Amazon knows this. My colleague Karen Weise has reported on the fierce debate inside Amazon about whether paid product commercials would erode customers’ trust. Jeff Bezos made the final call that showing ads might make things a little worse for Amazon shoppers but that the extra money would help the company invent amazing new things for customers.
Bezos’ assessment of short-term pain for long-term gain might be right. Or maybe he just got excited about the money.
Apple has argued that online advertising that tracks its users is an invasion of our privacy and declared a war with Facebook over ads. The company also wants to go bigger in selling advertising. (Apple says that its ads are less invasive than those of other companies.)
Let me propose an alternative for Amazon and Apple. Instead of grabbing for more cash with paid commercials, what if the companies improved their products and made more money that way?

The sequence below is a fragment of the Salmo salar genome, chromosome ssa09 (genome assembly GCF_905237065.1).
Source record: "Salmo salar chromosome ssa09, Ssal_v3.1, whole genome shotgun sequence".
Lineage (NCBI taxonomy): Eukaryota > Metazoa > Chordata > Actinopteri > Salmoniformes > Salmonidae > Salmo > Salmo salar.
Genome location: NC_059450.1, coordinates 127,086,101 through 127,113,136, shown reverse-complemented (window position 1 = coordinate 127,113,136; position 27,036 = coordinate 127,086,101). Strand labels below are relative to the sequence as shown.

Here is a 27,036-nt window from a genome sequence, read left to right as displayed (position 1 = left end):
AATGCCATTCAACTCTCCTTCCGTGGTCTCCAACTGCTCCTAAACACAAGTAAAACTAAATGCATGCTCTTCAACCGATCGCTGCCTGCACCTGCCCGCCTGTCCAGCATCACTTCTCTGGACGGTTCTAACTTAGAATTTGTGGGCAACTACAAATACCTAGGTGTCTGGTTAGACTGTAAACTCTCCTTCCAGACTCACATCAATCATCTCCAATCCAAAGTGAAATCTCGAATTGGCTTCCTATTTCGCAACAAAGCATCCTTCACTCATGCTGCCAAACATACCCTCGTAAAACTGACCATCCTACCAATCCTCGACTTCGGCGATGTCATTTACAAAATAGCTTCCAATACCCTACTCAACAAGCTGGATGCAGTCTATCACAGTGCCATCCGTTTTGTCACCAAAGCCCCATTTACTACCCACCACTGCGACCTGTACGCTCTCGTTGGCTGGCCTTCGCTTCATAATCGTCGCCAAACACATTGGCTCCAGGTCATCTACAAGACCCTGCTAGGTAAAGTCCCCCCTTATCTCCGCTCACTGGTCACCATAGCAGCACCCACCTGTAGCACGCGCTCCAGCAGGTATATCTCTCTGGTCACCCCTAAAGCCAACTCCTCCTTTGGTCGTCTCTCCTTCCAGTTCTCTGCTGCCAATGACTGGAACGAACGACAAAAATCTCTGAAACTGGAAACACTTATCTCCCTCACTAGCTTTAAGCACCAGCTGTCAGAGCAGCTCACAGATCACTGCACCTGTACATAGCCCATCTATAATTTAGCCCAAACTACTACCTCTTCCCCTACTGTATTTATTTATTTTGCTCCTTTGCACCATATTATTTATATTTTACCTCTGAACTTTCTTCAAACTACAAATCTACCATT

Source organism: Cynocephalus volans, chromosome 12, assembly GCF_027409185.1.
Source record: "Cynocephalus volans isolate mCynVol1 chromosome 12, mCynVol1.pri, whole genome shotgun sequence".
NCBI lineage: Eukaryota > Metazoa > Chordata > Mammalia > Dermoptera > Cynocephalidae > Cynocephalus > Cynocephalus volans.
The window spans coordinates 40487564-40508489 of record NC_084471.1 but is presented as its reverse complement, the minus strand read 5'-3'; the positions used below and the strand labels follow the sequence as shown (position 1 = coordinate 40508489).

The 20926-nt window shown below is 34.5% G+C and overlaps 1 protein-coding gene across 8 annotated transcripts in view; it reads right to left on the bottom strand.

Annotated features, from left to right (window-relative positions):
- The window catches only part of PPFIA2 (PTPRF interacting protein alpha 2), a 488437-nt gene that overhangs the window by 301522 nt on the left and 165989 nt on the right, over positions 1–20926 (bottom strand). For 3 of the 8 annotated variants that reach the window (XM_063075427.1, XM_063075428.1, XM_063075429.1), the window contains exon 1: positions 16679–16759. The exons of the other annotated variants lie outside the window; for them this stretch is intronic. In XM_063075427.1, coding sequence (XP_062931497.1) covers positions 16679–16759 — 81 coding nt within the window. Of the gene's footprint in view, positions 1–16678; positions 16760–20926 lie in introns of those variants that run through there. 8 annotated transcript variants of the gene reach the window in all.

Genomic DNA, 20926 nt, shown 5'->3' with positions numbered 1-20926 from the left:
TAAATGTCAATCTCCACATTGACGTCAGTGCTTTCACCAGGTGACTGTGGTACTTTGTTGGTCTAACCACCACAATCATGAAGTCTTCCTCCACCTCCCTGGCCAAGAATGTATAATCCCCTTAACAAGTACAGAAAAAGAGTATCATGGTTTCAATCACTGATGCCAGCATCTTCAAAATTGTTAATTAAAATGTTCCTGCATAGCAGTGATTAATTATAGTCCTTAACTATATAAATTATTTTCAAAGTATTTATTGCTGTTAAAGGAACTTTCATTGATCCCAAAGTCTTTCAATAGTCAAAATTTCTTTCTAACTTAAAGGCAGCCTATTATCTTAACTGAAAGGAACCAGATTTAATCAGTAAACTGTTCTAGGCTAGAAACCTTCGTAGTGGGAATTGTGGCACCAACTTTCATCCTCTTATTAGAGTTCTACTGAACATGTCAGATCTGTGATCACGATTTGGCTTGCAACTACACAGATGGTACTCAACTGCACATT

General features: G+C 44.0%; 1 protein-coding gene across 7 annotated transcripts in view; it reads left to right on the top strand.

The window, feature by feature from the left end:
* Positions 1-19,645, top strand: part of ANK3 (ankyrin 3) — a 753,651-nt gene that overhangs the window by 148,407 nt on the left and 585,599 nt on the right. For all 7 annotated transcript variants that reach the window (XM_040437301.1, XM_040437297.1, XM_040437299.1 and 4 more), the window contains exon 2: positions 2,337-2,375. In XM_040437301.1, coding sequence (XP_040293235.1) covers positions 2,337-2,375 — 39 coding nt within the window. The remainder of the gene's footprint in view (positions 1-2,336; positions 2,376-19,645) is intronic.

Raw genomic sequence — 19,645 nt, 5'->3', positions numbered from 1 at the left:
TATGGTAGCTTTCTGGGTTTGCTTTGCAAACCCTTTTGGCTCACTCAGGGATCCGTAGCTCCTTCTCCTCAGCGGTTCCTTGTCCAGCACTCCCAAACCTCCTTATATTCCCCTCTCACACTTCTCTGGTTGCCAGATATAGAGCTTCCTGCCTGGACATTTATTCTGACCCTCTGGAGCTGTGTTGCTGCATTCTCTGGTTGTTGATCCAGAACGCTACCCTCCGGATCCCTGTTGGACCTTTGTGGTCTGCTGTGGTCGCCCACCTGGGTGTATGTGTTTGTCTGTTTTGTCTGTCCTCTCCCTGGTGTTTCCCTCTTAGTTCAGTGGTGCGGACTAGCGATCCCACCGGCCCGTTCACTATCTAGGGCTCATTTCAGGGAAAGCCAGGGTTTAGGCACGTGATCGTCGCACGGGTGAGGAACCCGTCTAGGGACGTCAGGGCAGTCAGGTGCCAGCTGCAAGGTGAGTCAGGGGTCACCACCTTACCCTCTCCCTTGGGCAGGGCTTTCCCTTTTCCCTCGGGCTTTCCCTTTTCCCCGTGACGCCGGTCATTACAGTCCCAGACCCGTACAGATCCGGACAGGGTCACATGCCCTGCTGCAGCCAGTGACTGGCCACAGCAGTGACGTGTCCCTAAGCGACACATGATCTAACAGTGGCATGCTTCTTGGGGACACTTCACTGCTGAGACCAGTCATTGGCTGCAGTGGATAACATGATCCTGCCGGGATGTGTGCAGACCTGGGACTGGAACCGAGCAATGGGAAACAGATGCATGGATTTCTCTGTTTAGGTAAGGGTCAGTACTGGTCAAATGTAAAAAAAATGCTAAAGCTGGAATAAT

It’s been a big problem for years that Apple’s app store is a sea of options and that makes it hard for people to discover something new that might interest them. Paid app promotions that don’t surface the best apps are not the right answer. At Amazon, it sometimes feels as if the company doesn’t know how to make a nice place for people to shop easily. Ads are not the answer. They may be making things worse.
I recently went looking for a pulse oximeter on Amazon and searched for a specific brand. I was overwhelmed and turned off by how many ads I saw for what seemed to be shady knockoffs. I gave up. Amazon lost a potential sale because its store can feel like an unruly mess, and its paid commercials are part of the problem.
Maybe there should be a Golden Rule for rich and powerful tech titans: Just because a company can make money doing something, doesn’t mean that it should.